development defy description.
Borrowing some insights from an earlier model proposed by Corder, I
have found it useful to think in terms of four stages, base don
observations of what the learner does in terms of errors.
1- The first is a stage of random errors in which the learner is only
vaguely aware that there is some systematic order to a particular
class of tems.
2- The second, or emergent, stage of learner language finds the
learner growing in consistency in linguistic production. The learner
has begun to discern a system and to internalize certain rules. These
rules may not be correct by target language standards, but they are
nevertheless legitmate in the mind of the learner.
3- A third stage is a truly systematic stage in which the learner is now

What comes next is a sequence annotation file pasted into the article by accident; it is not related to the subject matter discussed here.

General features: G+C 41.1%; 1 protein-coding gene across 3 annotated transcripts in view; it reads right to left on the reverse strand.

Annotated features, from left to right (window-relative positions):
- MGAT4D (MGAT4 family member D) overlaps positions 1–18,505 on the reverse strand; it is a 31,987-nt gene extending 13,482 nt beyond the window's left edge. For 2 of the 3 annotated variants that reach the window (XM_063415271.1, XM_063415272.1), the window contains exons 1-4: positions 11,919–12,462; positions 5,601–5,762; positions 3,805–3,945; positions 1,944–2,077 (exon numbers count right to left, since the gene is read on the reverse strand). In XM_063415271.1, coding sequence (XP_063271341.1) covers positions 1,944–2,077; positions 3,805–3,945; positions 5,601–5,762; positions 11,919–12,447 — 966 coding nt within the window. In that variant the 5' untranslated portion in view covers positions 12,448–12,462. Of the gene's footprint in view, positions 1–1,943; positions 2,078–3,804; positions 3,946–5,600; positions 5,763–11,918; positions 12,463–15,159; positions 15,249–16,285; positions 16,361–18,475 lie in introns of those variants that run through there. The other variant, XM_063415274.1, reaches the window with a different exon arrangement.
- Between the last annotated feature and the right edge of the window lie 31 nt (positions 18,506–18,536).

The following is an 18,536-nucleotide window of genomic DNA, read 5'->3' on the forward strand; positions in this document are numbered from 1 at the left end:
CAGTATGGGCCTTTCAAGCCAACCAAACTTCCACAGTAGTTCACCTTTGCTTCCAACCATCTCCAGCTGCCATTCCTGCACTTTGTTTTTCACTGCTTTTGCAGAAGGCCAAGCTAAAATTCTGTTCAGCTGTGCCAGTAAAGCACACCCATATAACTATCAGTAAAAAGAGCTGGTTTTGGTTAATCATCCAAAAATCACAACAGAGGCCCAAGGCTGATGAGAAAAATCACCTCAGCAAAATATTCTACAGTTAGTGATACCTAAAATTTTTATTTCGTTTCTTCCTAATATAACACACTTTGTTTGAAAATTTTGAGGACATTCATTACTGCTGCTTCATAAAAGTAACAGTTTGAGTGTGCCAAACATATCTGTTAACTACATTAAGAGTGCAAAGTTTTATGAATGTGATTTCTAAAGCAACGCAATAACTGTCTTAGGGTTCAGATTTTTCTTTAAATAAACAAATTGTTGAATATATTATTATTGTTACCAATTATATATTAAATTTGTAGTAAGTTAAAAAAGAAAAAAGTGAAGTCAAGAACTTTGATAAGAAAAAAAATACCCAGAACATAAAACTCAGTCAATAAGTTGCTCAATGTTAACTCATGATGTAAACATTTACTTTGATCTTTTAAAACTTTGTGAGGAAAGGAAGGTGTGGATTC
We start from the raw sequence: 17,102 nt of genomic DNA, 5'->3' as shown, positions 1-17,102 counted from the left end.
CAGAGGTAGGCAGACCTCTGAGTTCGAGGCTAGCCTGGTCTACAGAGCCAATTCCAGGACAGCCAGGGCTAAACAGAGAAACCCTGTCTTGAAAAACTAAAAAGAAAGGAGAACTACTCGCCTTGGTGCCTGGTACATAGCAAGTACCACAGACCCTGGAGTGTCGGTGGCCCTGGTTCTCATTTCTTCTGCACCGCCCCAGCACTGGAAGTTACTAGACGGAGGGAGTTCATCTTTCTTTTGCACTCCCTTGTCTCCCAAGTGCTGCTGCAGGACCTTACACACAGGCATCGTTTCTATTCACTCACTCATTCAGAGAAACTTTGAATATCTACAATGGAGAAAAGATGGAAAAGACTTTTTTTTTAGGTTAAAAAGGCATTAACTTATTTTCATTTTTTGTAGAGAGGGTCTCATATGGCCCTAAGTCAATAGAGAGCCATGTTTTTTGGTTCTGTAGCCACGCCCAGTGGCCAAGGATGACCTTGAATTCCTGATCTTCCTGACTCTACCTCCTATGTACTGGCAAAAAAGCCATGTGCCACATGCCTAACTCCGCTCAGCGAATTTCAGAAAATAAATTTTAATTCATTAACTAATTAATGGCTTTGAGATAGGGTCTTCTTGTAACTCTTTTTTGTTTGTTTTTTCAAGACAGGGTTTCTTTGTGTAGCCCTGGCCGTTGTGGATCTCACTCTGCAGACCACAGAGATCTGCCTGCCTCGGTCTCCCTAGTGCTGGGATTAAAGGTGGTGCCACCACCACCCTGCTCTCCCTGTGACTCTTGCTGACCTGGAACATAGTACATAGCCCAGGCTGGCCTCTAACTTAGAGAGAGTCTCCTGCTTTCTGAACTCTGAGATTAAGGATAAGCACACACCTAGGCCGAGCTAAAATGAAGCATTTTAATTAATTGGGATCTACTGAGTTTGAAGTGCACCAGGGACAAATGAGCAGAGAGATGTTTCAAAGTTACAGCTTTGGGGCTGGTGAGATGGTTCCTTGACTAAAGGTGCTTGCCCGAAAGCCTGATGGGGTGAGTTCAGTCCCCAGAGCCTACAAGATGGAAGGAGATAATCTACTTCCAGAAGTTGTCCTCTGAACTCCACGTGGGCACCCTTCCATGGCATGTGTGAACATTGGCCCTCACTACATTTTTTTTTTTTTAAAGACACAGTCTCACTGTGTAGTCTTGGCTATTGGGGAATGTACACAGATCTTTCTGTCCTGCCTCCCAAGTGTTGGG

able to manifest more consistency in producing the second language.
While those rules that are stored in the learners brain are still nota ll
well-formed, they are more internally self-consistent and, of course,
they more closely approximate the target language system.
4- A final stage, which I will call the stabilization stage, in the
development of learner language systems. Here the learner has
relatively few errors and has mastered the system to the point that
fluency and intended meanings are not problematic.


A great deal of attention has been given to the variability of interlanguage

development. Just as native speakers of a language vacillate between
expressions like It has to be you, learners also exhibit variation, sometimes
within the parameters of aceptable norms, sometimes not. Some variability in
learner language can be described as the gradual diffusion of incorrect forms